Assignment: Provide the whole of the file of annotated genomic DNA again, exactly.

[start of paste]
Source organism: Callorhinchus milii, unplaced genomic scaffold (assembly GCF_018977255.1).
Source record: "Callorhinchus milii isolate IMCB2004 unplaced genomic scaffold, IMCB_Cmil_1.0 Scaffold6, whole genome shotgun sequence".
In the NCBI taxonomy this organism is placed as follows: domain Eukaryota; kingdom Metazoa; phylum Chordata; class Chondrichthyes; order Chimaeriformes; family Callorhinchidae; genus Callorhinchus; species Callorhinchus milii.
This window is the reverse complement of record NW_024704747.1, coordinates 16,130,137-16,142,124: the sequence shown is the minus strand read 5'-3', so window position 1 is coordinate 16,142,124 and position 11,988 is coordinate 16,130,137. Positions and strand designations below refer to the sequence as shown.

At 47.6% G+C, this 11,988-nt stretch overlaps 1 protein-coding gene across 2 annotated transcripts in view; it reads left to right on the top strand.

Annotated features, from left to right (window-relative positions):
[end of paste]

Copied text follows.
Source organism: Callorhinchus milii, unplaced genomic scaffold (assembly GCF_018977255.1).
Source record: "Callorhinchus milii isolate IMCB2004 unplaced genomic scaffold, IMCB_Cmil_1.0 Scaffold6, whole genome shotgun sequence".
In the NCBI taxonomy this organism is placed as follows: domain Eukaryota; kingdom Metazoa; phylum Chordata; class Chondrichthyes; order Chimaeriformes; family Callorhinchidae; genus Callorhinchus; species Callorhinchus milii.
This window is the reverse complement of record NW_024704747.1, coordinates 16,130,137-16,142,124: the sequence shown is the minus strand read 5'-3', so window position 1 is coordinate 16,142,124 and position 11,988 is coordinate 16,130,137. Positions and strand designations below refer to the sequence as shown.

At 47.6% G+C, this 11,988-nt stretch overlaps 1 protein-coding gene across 2 annotated transcripts in view; it reads left to right on the top strand.

Annotated features, from left to right (window-relative positions):